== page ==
Aaron Roberson’s sister used to make his lunch every day, but these days, he is learning to make it himself. He loves to make personal pizzas and sometimes chicken nuggets. He shops for all of the ingredients with his Autism Support Professional, Joyce, and then returns to Creative Living, the Raleigh day program he attends, to make it.
Aaron is involved in every aspect of planning his lunch for the week, from making a shopping list to spreading the sauce! Aaron takes great pride in the independence he is gaining through his time at the Autism Society of North Carolina’s Creative Living.
“We weren’t sure what was next for Aaron after he graduated from high school, but I knew that whatever it was had to be structured and a thriving environment where Aaron could make new friends as well as continue to grow as an adult,” said his mother, Cherlona Watson.
The staff of Creative Living respects each adult they serve and works with them on goals that are important to them, said Katherine Gardocki-Page, Senior Program Director of Creative Living. This respect builds trust, which then enables participants to feel comfortable trying new ways of doing things and building skills. “They all have strengths and needs,” Katherine said. “Goals can be worked on during any activity.”
Many of the participants’ goals are related to communication, social interaction, and social expression. This might mean working on email, Facebook, and phoning, all of which are real-life tasks, Katherine said. Many of these skills are also essential for employment. Participants also work on money management, writing checks, budgeting, and online banking. Or they might be working on diet and exercise goals; going to a gym or a restaurant requires many skills at once.
“Creative Living has the space to do a dry run and then do a real-life experience,” Katherine said.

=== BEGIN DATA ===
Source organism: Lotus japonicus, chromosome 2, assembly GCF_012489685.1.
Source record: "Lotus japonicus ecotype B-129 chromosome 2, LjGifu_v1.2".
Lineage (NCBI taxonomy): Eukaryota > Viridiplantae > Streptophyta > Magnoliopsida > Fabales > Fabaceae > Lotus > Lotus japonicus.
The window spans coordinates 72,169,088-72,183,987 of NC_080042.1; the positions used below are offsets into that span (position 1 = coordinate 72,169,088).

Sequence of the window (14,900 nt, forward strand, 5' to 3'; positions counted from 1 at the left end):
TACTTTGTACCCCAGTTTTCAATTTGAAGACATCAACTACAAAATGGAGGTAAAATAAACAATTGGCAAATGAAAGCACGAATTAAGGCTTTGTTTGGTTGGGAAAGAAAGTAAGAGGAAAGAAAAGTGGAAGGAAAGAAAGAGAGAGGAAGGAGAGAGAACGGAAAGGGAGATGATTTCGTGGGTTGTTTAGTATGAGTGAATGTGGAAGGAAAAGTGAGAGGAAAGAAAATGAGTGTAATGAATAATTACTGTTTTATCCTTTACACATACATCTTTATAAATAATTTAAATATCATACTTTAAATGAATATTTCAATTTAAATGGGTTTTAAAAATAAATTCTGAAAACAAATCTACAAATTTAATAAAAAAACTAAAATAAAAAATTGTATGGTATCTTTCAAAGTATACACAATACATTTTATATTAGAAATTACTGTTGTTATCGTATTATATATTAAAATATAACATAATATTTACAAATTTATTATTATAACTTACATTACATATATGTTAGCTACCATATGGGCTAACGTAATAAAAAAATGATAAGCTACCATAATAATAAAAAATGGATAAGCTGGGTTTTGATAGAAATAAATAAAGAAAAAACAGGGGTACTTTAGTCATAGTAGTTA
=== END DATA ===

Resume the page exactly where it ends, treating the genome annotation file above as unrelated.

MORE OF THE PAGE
The Creative Living program space includes a large lobby with seating, a kitchen, a large café, an exercise room, and various spaces for artistic expression. “In the beginning of the day, it is like a social gathering in the café,” said Rachel McCarty, Program Coordinator. “That area creates such a sense of community for our participants.”
Clients attend Creative Living for about 30-35 hours per week, participating in activities there as well as in the community. Each participant is paired with one autism support professional. The staff’s expertise in autism enables them to deal with challenges that arise even as they provide meaningful experiences for each participant, Katherine said.
Tailored to each individual
Amy O’Connor said Creative Living’s emphasis on tailoring for each individual has been a benefit to her son Colin, who has been attending for a few months. “I love that the program is flexible enough to accommodate Colin’s need to be out and about and that the staff is able to work on his goals in the community he is living in. This real-world application allows Colin to get immediate feedback for what works and what doesn’t work in a natural context,” Amy said. “At Creative Living, Colin has the opportunity to improve his daily living and practical life skills while still getting to socialize and participate in the community.”
Colin enjoys his schedule of music class, swimming, volunteering, and more, Rachel said. “He is extremely active. His days are full.”
This summer, Colin was able to volunteer at a beloved camp with the support of Katie Perry, his Autism Support Professional. Creative Living participants volunteer at many local programs year-round, including Meals on Wheels, Thrift to Gift, churches, and Bridge to Sports. Their activities are intentional, supporting them as they work on goals that lead to more independence and maybe even employment.
Creative Living also has partnerships with the art community that enable participants to learn more and share their artwork with the larger community. Each month, they sell ceramics and other artwork in downtown Raleigh during the First Friday event.
“Colin is not the only one receiving a benefit from Creative Living – our entire family has been blessed by this program,” Amy said. “Having a program that can be custom-designed for each participant takes the load off of the rest of the family. Knowing that Colin is safe, actively engaged in learning, participating in social activities, and having fun, makes Creative Living days the best part of the week.”Tags: ASNC, autism, autism behavior, autism communication, autism nc, autism north carolina, autism resources, autism social skills, autism society north carolina, autism society of NC, Autism Society of North Carolina, Autism spectrum, Autism Spectrum Disorder, Autism Spectrum Disorders, autism support, Developmental disability, direct support professional